SIDNEY — Millions and millions of people tuned in Monday night as Hillary Clinton and Donald Trump faced off in the first 2016 Presidential Debate.
Some of those people were locals gathered for watch parties as the candidates sparred over trade, taxes and how to bring good-paying jobs back to the United States.
“The debate was very engaging. We had a good crowd of people at Lev’s (Brewhouse), and all their eyes were pretty glued to the TV,” said Julie Ehemann, chairman of the Shelby County Republican Party.
Trump aggressively tried to pin the nation’s economic and national security problems on Clinton in the first presidential debate, belittling the former senator and secretary of state as a “typical politician” incapable of delivering the change many Americans crave.
But Trump found himself on the defensive for much of Monday’s 90-minute showdown, and the next morning, he spread the blame. He accused moderator Lester Holt of a left-leaning performance and going harder on him than Clinton, even floating the theory that organizers had intentionally given him a faulty microphone to set him up.
“I know Trump is not a debater, and that kind of showed. Hillary was poised and articulate. But some fact checking has been done and the truth has come out,” Ehemann said.
The televised face-off was the most anticipated moment in an election campaign that has been historic, convulsive and unpredictable. The candidates entered the debate locked in an exceedingly close race to become America’s 45th president, and while both had moments sure to enliven their core constituencies, it was unclear whether the event would dramatically change the trajectory of the race.
Local Democrats gathered at the local Democratic campaign headquarters to watch. Shelby County Democratic Party Committee Chairman Tom Kerrigan said he thought Hillary won hands down, adding she started off slow, but ended strong.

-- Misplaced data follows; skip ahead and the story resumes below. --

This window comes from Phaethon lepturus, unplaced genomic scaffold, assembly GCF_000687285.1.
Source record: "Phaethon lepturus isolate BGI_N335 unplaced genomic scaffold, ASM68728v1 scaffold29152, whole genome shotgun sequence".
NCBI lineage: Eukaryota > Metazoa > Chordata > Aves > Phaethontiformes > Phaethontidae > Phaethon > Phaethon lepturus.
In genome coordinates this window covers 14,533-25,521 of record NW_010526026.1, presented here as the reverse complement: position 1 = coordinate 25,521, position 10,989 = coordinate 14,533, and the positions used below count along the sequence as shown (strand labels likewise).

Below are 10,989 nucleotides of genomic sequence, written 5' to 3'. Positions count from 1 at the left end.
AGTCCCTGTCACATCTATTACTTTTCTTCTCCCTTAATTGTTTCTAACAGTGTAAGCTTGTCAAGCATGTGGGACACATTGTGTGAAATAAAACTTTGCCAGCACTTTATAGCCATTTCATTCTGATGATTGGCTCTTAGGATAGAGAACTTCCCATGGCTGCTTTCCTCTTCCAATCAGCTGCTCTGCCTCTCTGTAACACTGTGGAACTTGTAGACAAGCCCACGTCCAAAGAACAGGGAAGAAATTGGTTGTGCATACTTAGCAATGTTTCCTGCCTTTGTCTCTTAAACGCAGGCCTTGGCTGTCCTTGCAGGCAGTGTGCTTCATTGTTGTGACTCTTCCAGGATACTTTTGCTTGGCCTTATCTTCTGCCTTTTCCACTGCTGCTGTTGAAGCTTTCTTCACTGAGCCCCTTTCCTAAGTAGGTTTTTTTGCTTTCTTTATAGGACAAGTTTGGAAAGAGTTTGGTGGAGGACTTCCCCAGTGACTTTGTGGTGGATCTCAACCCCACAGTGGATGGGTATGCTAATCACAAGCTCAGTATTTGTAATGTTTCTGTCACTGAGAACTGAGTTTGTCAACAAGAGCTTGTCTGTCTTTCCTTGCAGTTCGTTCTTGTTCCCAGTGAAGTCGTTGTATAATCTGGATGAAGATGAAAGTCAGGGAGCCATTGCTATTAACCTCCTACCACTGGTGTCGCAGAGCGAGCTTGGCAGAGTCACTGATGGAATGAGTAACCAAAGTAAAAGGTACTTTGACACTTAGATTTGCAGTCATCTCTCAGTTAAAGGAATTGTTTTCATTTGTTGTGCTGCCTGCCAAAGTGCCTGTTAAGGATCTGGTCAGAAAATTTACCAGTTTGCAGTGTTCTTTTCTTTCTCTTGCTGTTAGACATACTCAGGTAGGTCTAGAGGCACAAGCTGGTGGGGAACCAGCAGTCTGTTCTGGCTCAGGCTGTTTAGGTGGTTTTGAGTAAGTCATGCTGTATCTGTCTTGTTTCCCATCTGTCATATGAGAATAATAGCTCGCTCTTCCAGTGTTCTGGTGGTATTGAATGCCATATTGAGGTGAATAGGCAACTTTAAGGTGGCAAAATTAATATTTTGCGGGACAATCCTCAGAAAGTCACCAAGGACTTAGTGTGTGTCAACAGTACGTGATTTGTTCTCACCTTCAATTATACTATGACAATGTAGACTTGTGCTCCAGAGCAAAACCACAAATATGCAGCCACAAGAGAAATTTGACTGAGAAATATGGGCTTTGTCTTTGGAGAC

“Trump did about as good as he could do, but that’s not even half of what she can do,” Kerrigan said.
The debate was confrontational from the start, with Trump frequently trying to interrupt Clinton and speaking over her answers. Clinton was more measured and restrained, often smiling through his answers, well-aware of the television cameras capturing her reaction.
Clinton also blasted Trump for his refusal to release his tax returns, breaking with decades of presidential campaign tradition. She declared, “There’s something he’s hiding.”
Trump said he will release them when he is done being audited, though tax experts have said an audit is no barrier to making the information public. When Clinton suggested Trump’s refusal may be because he paid nothing in federal taxes, he interrupted to say, “That makes me smart.”
Kerrigan agreed with Hillary, “He’s hiding something substantial. And his answer was very interesting. He is not presidential material. He appeals to people who are angry just to be angry.”
The centerpiece of Trump’s case against Clinton was that the former senator and secretary of state is little more than a career politician who has squandered opportunities to address the domestic and international problems she’s now pledging to tackle as president.
“She’s got experience,” Trump said, “but it’s bad experience.”
Clinton, who hunkered down for days of intensive debate preparation, came armed with a wealth of detailed attack lines. She named an architect she said built a clubhouse for Trump who says he was not fully paid and quoted comments Trump had made about Iraq and about nuclear weapons.
When Trump made a crack about Clinton taking time off the campaign trail to prepare for the debate, she turned it into a validation of her readiness for the White House.
“I think Donald just criticized me for preparing for this debate,” Clinton said. “And, yes, I did. And you know what else I prepared for? I prepared to be president. And I think that’s a good thing.”
Some frequently hot-button issues were barely mentioned during the intense debate. Illegal immigration and Trump’s promises of a border wall were not part of the conversation. And while Clinton took some questions on her private email server, she was not grilled about her family’s foundation, Bill Clinton’s past infidelities or voter doubts about her trustworthiness.